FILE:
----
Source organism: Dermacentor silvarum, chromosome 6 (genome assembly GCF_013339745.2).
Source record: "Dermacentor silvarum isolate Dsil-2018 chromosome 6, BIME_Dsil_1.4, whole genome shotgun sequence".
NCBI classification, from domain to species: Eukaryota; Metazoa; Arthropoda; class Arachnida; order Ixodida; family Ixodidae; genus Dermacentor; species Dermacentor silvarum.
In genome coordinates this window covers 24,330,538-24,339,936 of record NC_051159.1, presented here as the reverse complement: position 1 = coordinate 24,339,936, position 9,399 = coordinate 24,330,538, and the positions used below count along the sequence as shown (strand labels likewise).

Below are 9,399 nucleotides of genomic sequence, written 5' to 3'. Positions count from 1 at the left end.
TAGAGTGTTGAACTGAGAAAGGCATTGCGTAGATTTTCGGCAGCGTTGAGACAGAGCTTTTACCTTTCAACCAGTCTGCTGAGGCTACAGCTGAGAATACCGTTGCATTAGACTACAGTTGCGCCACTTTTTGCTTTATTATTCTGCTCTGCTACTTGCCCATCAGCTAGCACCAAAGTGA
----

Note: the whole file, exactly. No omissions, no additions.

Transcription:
Source organism: Dermacentor silvarum, chromosome 6 (genome assembly GCF_013339745.2).
Source record: "Dermacentor silvarum isolate Dsil-2018 chromosome 6, BIME_Dsil_1.4, whole genome shotgun sequence".
NCBI classification, from domain to species: Eukaryota; Metazoa; Arthropoda; class Arachnida; order Ixodida; family Ixodidae; genus Dermacentor; species Dermacentor silvarum.
In genome coordinates this window covers 24,330,538-24,339,936 of record NC_051159.1, presented here as the reverse complement: position 1 = coordinate 24,339,936, position 9,399 = coordinate 24,330,538, and the positions used below count along the sequence as shown (strand labels likewise).

Below are 9,399 nucleotides of genomic sequence, written 5' to 3'. Positions count from 1 at the left end.
TAGAGTGTTGAACTGAGAAAGGCATTGCGTAGATTTTCGGCAGCGTTGAGACAGAGCTTTTACCTTTCAACCAGTCTGCTGAGGCTACAGCTGAGAATACCGTTGCATTAGACTACAGTTGCGCCACTTTTTGCTTTATTATTCTGCTCTGCTACTTGCCCATCAGCTAGCACCAAAGTGA